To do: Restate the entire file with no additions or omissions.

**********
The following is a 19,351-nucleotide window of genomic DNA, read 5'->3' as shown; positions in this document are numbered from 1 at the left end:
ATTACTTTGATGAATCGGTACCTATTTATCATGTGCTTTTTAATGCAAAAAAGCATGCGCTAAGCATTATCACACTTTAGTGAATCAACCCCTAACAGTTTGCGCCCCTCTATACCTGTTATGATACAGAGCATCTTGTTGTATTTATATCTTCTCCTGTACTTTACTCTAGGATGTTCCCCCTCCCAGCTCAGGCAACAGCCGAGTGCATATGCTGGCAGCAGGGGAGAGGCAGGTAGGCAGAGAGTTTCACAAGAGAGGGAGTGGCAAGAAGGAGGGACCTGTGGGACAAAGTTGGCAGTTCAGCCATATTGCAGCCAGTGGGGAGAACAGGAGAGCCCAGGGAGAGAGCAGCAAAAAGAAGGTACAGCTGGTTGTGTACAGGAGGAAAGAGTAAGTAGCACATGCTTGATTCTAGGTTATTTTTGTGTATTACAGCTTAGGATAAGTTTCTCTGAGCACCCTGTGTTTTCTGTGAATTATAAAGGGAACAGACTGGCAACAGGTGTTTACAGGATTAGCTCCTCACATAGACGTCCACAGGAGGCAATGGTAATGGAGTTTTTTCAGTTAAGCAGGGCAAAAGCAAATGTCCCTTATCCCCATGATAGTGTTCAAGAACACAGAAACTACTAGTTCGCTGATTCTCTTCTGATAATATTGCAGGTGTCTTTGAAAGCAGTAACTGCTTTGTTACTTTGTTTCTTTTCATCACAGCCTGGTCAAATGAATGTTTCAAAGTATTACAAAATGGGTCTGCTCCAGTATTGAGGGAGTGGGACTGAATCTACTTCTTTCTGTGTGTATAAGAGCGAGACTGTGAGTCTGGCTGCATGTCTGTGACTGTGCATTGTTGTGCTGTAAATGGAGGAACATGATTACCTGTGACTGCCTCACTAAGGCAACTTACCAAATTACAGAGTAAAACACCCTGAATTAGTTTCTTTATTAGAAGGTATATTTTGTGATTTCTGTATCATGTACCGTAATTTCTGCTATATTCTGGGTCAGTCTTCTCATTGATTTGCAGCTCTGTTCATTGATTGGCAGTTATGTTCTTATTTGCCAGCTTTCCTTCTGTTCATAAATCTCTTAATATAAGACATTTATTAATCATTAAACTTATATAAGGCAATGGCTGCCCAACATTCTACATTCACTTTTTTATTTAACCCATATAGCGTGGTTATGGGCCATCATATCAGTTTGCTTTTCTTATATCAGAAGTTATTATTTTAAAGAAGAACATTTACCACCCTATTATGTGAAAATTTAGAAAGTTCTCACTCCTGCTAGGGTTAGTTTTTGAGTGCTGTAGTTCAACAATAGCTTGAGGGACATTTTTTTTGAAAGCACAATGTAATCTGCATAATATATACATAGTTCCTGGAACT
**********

The following is a 19,351-nucleotide window of genomic DNA, read 5'->3' as shown; positions in this document are numbered from 1 at the left end:
ATTACTTTGATGAATCGGTACCTATTTATCATGTGCTTTTTAATGCAAAAAAGCATGCGCTAAGCATTATCACACTTTAGTGAATCAACCCCTAACAGTTTGCGCCCCTCTATACCTGTTATGATACAGAGCATCTTGTTGTATTTATATCTTCTCCTGTACTTTACTCTAGGATGTTCCCCCTCCCAGCTCAGGCAACAGCCGAGTGCATATGCTGGCAGCAGGGGAGAGGCAGGTAGGCAGAGAGTTTCACAAGAGAGGGAGTGGCAAGAAGGAGGGACCTGTGGGACAAAGTTGGCAGTTCAGCCATATTGCAGCCAGTGGGGAGAACAGGAGAGCCCAGGGAGAGAGCAGCAAAAAGAAGGTACAGCTGGTTGTGTACAGGAGGAAAGAGTAAGTAGCACATGCTTGATTCTAGGTTATTTTTGTGTATTACAGCTTAGGATAAGTTTCTCTGAGCACCCTGTGTTTTCTGTGAATTATAAAGGGAACAGACTGGCAACAGGTGTTTACAGGATTAGCTCCTCACATAGACGTCCACAGGAGGCAATGGTAATGGAGTTTTTTCAGTTAAGCAGGGCAAAAGCAAATGTCCCTTATCCCCATGATAGTGTTCAAGAACACAGAAACTACTAGTTCGCTGATTCTCTTCTGATAATATTGCAGGTGTCTTTGAAAGCAGTAACTGCTTTGTTACTTTGTTTCTTTTCATCACAGCCTGGTCAAATGAATGTTTCAAAGTATTACAAAATGGGTCTGCTCCAGTATTGAGGGAGTGGGACTGAATCTACTTCTTTCTGTGTGTATAAGAGCGAGACTGTGAGTCTGGCTGCATGTCTGTGACTGTGCATTGTTGTGCTGTAAATGGAGGAACATGATTACCTGTGACTGCCTCACTAAGGCAACTTACCAAATTACAGAGTAAAACACCCTGAATTAGTTTCTTTATTAGAAGGTATATTTTGTGATTTCTGTATCATGTACCGTAATTTCTGCTATATTCTGGGTCAGTCTTCTCATTGATTTGCAGCTCTGTTCATTGATTGGCAGTTATGTTCTTATTTGCCAGCTTTCCTTCTGTTCATAAATCTCTTAATATAAGACATTTATTAATCATTAAACTTATATAAGGCAATGGCTGCCCAACATTCTACATTCACTTTTTTATTTAACCCATATAGCGTGGTTATGGGCCATCATATCAGTTTGCTTTTCTTATATCAGAAGTTATTATTTTAAAGAAGAACATTTACCACCCTATTATGTGAAAATTTAGAAAGTTCTCACTCCTGCTAGGGTTAGTTTTTGAGTGCTGTAGTTCAACAATAGCTTGAGGGACATTTTTTTTGAAAGCACAATGTAATCTGCATAATATATACATAGTTCCTGGAACT